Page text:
Thereon the son of Lycaon shouted out and said, "You are hit clean through the belly; you will not stand out for long, and the glory of the fight is mine.
But Diomed all undismayed made answer, "You have missed, not hit, and before you two see the end of this matter one or other of you shall glut tough-shielded Mars with his blood.
So, also, did huge Hades, when this same man, the son of aegis-bearing Jove, hit him with an arrow even at the gates of hell, and hurt him badly.
As he spoke he hurled his spear and hit one of those who were in the front rank, the comrade of Aeneas, Deicoon son of Pergasus, whom the Trojans held in no less honour than the sons of Priam, for he was ever quick to place himself among the foremost.
Menelaus struck him on the collar-bone as he was standing on his chariot, while Antilochus hit his charioteer and squire Mydon, the son of Atymnius, who was turning his horses in flight.
I hope, Father Jove, that you will not be angry if I hit Mars hard, and chase him out of the battle.
One hit a bearing-post of the cloister; another went against the door; while the pointed shaft of another struck the wall.
Thus spoke the stockman, and Ulysses struck the son of Damastor with a spear in close fight, while Telemachus hit Leocritus son of Evenor in the belly, and the dart went clean through him, so that he fell forward full on his face upon the ground.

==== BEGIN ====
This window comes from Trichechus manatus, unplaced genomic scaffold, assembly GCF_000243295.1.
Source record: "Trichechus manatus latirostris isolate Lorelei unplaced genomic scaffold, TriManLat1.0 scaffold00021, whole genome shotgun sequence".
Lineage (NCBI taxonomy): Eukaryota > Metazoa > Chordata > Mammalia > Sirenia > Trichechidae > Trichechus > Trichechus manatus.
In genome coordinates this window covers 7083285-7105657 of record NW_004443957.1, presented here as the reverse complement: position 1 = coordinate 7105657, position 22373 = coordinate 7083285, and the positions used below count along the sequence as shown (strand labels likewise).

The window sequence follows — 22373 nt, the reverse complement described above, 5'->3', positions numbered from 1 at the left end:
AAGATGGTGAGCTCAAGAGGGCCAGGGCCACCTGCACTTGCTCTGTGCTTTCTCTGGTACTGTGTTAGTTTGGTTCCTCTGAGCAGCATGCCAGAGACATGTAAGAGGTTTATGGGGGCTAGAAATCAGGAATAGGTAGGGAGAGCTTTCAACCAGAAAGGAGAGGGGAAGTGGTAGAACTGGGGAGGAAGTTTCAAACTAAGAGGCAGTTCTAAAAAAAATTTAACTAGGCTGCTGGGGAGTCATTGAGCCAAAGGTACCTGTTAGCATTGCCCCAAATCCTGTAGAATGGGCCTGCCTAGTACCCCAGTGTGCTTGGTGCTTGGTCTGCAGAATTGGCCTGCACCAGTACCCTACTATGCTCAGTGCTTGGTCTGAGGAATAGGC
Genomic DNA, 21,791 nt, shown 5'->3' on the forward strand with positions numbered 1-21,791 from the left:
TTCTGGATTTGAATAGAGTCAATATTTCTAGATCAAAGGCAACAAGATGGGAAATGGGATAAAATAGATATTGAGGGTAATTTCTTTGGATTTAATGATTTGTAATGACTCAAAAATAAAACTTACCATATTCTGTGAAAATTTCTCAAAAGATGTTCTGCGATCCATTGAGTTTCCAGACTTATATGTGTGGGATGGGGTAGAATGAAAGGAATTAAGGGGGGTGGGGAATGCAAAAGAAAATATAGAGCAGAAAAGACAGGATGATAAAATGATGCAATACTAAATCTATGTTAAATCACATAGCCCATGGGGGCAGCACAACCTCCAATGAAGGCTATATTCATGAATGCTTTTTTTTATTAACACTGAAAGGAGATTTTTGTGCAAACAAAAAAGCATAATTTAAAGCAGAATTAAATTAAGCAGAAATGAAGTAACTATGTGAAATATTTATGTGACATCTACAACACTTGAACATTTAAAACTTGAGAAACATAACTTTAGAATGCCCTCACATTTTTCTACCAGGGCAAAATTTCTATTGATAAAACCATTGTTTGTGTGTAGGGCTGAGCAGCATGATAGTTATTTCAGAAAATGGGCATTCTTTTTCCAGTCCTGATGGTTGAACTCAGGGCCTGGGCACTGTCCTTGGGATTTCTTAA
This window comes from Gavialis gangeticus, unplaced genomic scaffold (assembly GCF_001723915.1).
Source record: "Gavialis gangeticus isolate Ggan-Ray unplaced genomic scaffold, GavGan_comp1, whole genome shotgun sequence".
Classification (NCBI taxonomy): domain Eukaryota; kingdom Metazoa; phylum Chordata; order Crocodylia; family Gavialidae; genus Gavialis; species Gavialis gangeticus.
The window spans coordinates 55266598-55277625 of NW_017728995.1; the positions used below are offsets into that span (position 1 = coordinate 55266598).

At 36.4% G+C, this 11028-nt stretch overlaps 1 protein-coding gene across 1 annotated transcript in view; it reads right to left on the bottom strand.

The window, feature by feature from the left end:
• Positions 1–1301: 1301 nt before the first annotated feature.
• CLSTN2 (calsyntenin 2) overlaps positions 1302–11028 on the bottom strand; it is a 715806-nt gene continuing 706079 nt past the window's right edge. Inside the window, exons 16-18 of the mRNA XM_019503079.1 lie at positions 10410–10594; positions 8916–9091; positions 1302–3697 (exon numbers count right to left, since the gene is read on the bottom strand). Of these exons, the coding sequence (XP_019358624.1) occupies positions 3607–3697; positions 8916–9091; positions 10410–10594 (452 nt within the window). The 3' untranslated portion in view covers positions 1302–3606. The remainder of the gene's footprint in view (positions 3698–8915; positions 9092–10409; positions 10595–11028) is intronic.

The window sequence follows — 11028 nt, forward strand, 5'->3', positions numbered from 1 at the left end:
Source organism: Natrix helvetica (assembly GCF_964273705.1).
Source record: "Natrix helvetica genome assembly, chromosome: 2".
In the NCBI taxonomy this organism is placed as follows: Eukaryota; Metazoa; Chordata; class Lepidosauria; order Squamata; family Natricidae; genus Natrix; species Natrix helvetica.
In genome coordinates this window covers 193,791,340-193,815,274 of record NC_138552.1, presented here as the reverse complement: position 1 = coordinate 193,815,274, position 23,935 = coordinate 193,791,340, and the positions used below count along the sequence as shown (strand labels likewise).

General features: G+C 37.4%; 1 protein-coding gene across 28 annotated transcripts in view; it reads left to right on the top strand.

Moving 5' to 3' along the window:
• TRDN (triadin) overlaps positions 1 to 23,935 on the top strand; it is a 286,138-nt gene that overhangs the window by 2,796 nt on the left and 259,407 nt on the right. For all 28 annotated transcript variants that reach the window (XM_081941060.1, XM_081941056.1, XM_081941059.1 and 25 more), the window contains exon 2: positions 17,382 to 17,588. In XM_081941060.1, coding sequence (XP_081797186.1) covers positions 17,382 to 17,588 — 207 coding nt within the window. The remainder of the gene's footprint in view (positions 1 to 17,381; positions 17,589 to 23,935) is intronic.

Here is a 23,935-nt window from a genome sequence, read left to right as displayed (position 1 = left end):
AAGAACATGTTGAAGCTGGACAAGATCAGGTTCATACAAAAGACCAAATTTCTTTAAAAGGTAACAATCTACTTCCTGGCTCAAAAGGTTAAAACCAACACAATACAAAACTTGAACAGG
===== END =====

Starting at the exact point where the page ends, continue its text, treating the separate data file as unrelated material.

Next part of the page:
He'll hit all the fight out of you in another five minutes, and then I shall go and drown myself in the island ditch.
Brooke can't find it in his heart to stop them just yet, so the round goes on, the Slogger waiting for Tom, and reserving all his strength to hit him out should he come in for the wrestling dodge again, for he feels that that must be stopped, or his sponge will soon go up in the air.
He now fights cautiously, getting away from and parrying the Slogger's lunging hits, instead of trying to counter, and leading his enemy a dance all round the ring after him.
Tom goes in in a twinkling, and hits two heavy body blows, and gets away again before the Slogger can catch his wind, which when he does he rushes with blind fury at Tom, and being skilfully parried and avoided, overreaches himself and falls on his face, amidst terrific cheers from the School-house boys.